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2002 Geneva Show, Part II Page 2


Ford’s recovery in Europe will provide “a template” for a turnaround in North America, declared the automaker’s chairman and CEO, Bill Ford, during an interview at the Geneva Motor Show. Ford tried to quell mounting concerns about the pace of Ford’s North American revival, cautioning that the steps outlined in January will “take time to bite.” He also said that Ford has crafted a second-step, worst-case-scenario program of further cost-cutting, though he declined to reveal any details or what it would take to put “Plan B” into effect. One threat to the current plan is fast-rising incentives. General Motors recently revived its zero-percent financing campaign and while Ford has yet to match it, Bill Ford said “we can play in (this game) as long as we have to. We’ll be competitive.”


In other news, Ford said his company is working to rebuild its long-time relationship with tire supplier Bridgestone/Firestone, though that may take a good time to resolve the differences that rose up as the result of two recalls involving millions of Firestone Wilderness AT tires. The latest callback cost the automaker $3 billion and Ford said the automaker will “explore creative ways” by which Firestone may help cover some of those costs.


2002 Volvo Adventure Car concept

2002 Volvo Adventure Car concept

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2002 Volvo Adventure Car interior concept

2002 Volvo Adventure Car interior concept

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What better place to introduce a vehicle influenced by the Swiss Army knife than in Geneva? Volvo designer Peter Horbury compared the Adventure Concept Car II to the legendary tool, pointing to the prototype’s vast assortment of features. The center console, a sort of high-tech “utility belt,” contains a variety of pop-up high-tech devices, such as an MP3 player, a digital camera and a PDA. But in keeping with Volvo tradition, the show car also boasts an assortment of safety features, including four-point, criss-cross seatbelts. The look of the cockpit, added interior designer Jonathon Dale, was “inspired by Scandinavian furniture and the dynamic performance of a sports car.”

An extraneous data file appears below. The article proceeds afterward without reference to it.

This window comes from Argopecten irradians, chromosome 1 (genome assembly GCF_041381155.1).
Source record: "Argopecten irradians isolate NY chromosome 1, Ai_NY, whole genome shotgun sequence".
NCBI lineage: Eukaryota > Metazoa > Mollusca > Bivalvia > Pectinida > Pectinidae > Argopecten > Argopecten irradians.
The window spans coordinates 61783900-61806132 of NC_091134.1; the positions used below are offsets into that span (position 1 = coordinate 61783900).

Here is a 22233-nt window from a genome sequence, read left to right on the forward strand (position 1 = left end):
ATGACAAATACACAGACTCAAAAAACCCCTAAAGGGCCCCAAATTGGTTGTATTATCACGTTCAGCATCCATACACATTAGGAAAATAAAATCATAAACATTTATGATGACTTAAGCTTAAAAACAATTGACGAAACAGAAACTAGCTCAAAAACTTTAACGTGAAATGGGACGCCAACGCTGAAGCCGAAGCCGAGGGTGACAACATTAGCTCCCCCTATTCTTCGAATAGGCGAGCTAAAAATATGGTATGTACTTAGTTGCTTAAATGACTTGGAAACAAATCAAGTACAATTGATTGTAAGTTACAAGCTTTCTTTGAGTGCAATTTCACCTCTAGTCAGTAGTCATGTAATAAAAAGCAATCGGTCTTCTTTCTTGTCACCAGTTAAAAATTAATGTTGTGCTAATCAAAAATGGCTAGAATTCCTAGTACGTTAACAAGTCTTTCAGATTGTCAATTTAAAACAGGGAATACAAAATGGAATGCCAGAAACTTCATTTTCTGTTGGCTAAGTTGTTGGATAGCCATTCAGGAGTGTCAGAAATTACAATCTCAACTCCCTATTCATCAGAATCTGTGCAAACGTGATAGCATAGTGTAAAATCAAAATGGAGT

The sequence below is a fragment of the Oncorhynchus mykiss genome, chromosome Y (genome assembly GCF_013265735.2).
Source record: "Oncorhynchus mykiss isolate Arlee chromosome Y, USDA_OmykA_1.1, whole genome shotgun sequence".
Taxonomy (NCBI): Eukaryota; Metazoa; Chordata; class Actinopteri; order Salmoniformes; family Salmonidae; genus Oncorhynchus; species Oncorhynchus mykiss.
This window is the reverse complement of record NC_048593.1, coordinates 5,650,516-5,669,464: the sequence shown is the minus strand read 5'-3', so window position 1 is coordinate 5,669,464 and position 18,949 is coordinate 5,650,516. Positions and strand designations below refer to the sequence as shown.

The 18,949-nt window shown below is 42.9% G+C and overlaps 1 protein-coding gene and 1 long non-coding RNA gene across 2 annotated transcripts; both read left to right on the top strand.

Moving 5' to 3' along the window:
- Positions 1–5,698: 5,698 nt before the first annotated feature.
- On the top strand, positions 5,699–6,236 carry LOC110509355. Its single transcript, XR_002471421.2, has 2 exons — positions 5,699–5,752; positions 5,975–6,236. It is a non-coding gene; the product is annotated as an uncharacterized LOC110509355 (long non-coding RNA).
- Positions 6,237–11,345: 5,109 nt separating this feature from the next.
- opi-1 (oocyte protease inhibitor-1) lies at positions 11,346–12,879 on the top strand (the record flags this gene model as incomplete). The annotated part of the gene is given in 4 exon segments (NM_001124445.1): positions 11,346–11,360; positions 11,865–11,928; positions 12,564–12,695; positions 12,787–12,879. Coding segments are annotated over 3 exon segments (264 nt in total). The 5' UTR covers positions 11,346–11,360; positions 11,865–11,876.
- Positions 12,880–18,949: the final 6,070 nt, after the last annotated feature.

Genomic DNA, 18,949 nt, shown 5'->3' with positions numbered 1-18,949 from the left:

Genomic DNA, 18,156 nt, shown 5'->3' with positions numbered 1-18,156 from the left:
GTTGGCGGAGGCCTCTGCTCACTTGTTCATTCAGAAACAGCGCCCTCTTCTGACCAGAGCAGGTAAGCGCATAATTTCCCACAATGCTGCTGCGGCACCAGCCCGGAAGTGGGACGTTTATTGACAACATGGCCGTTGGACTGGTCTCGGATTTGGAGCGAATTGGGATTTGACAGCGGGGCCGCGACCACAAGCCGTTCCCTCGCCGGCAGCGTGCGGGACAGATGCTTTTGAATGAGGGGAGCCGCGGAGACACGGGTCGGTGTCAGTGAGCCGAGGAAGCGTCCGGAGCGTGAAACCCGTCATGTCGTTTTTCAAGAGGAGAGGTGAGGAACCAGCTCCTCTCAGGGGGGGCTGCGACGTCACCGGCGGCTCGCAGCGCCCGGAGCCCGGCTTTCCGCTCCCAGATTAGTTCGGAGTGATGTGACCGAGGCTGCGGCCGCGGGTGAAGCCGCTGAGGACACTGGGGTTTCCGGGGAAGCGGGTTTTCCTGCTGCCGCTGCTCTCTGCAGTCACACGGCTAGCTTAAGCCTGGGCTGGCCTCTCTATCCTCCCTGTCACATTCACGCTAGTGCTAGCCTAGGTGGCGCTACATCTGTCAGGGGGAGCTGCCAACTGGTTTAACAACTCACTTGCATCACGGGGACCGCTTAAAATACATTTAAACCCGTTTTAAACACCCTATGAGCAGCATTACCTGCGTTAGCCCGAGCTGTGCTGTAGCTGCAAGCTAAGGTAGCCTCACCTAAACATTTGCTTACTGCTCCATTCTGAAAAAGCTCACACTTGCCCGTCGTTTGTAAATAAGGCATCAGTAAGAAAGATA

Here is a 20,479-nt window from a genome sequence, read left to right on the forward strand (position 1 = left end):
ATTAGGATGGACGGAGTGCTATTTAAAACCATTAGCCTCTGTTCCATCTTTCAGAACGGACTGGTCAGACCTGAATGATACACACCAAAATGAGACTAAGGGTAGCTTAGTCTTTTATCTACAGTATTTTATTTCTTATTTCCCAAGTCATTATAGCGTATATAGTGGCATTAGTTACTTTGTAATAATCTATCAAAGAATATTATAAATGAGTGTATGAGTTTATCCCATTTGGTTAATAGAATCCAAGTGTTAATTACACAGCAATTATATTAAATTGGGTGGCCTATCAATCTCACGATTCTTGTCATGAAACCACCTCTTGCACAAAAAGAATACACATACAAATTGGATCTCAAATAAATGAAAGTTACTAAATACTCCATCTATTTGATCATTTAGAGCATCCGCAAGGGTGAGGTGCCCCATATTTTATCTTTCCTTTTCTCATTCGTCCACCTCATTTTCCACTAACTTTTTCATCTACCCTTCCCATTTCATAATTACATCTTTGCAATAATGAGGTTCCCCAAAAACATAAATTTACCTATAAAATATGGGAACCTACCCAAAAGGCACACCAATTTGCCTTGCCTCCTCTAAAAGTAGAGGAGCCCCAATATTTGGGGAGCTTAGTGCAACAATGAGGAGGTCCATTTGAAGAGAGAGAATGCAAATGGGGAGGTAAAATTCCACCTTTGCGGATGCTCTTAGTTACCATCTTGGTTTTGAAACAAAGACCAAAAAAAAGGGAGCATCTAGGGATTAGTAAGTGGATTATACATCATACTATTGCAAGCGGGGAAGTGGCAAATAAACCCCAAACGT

2003 Porsche Cayenne

2003 Porsche Cayenne

You had to look quick to get a glimpse of two of the most eagerly awaited cars making their “debuts” at the Geneva Motor Show. DaimlerChrysler hid a prototype of its new Maybach ultra-luxury sedan behind a thick wall of glass and used only enough lighting to provide a sense of its basic shape. Porsche, meanwhile, projected a series of slides of its new Cayenne sport-utility vehicle. The automaker did offer up some previously secret details: there will be two versions of the Cayenne, which is the result of a joint venture between Porsche and Volkswagen. The Cayenne S will feature a 340-hp, 4.5-liter V-8, and will hit 0-100 km/h (62.5 mph) in 7.2 seconds. The Cayenne Turbo will pump out 450 horsepower and cut the take-off time to 5.6 seconds. Both vehicles will come with standard, full-time all-wheel-drive and the Porsche Stability Management system. “Like professionals playing poker,” Porsche wants to dole out just enough details to build interest before a full and formal roll-out at the Paris Motor Show next September, acknowledge CEO Wendelin Wiedeking. DCX intends to pull the Maybach out from behind the smoked glass in Paris, as well.

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